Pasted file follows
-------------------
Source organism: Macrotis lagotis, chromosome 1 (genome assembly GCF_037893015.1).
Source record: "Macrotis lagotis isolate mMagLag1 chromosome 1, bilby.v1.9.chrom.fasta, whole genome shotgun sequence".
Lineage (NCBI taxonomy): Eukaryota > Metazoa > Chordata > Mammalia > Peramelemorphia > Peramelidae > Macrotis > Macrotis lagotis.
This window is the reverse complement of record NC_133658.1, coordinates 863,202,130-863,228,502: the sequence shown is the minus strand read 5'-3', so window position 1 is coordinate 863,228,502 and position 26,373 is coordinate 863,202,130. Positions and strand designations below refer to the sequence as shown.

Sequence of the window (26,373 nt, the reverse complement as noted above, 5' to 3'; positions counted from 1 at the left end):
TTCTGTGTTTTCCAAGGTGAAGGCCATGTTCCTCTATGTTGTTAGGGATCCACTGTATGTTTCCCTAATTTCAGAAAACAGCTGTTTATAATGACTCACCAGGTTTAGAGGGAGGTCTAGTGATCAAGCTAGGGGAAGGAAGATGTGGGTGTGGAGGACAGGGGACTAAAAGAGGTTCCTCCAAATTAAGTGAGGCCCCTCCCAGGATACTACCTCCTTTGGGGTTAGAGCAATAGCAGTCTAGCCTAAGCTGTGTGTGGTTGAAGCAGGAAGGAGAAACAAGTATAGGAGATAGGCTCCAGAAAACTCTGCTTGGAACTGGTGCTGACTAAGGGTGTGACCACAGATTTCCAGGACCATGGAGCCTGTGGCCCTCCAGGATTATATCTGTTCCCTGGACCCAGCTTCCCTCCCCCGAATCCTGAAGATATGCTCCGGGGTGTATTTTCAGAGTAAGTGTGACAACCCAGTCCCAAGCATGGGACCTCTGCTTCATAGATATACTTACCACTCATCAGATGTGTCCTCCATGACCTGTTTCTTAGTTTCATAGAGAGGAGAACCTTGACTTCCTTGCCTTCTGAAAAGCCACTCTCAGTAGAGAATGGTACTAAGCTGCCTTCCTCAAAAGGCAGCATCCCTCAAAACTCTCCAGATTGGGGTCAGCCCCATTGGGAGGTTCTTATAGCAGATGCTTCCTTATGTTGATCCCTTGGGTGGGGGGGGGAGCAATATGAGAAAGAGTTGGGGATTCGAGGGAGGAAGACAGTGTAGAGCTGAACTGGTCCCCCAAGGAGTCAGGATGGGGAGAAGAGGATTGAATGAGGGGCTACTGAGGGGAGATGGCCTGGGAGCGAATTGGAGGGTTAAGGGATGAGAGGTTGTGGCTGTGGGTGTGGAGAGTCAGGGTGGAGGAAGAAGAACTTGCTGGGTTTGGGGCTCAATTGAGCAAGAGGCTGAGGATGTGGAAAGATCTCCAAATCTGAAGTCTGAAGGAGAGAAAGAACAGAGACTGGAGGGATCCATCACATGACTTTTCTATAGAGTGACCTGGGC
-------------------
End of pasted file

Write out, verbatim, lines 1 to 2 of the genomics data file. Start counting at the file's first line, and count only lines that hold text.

Source organism: Macrotis lagotis, chromosome 1 (genome assembly GCF_037893015.1).
Source record: "Macrotis lagotis isolate mMagLag1 chromosome 1, bilby.v1.9.chrom.fasta, whole genome shotgun sequence".